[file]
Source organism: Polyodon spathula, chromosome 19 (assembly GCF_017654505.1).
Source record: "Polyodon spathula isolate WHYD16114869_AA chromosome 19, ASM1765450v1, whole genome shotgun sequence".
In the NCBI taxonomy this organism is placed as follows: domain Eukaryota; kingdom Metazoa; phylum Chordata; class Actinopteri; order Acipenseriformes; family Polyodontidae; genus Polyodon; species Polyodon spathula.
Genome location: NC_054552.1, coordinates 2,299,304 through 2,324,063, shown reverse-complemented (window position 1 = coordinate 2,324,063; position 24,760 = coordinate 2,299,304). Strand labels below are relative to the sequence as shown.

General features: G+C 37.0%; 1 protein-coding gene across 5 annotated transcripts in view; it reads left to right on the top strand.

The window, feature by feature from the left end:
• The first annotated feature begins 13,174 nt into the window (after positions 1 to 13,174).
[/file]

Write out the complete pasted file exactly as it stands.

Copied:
Source organism: Polyodon spathula, chromosome 19 (assembly GCF_017654505.1).
Source record: "Polyodon spathula isolate WHYD16114869_AA chromosome 19, ASM1765450v1, whole genome shotgun sequence".
In the NCBI taxonomy this organism is placed as follows: domain Eukaryota; kingdom Metazoa; phylum Chordata; class Actinopteri; order Acipenseriformes; family Polyodontidae; genus Polyodon; species Polyodon spathula.
Genome location: NC_054552.1, coordinates 2,299,304 through 2,324,063, shown reverse-complemented (window position 1 = coordinate 2,324,063; position 24,760 = coordinate 2,299,304). Strand labels below are relative to the sequence as shown.

General features: G+C 37.0%; 1 protein-coding gene across 5 annotated transcripts in view; it reads left to right on the top strand.

The window, feature by feature from the left end:
• The first annotated feature begins 13,174 nt into the window (after positions 1 to 13,174).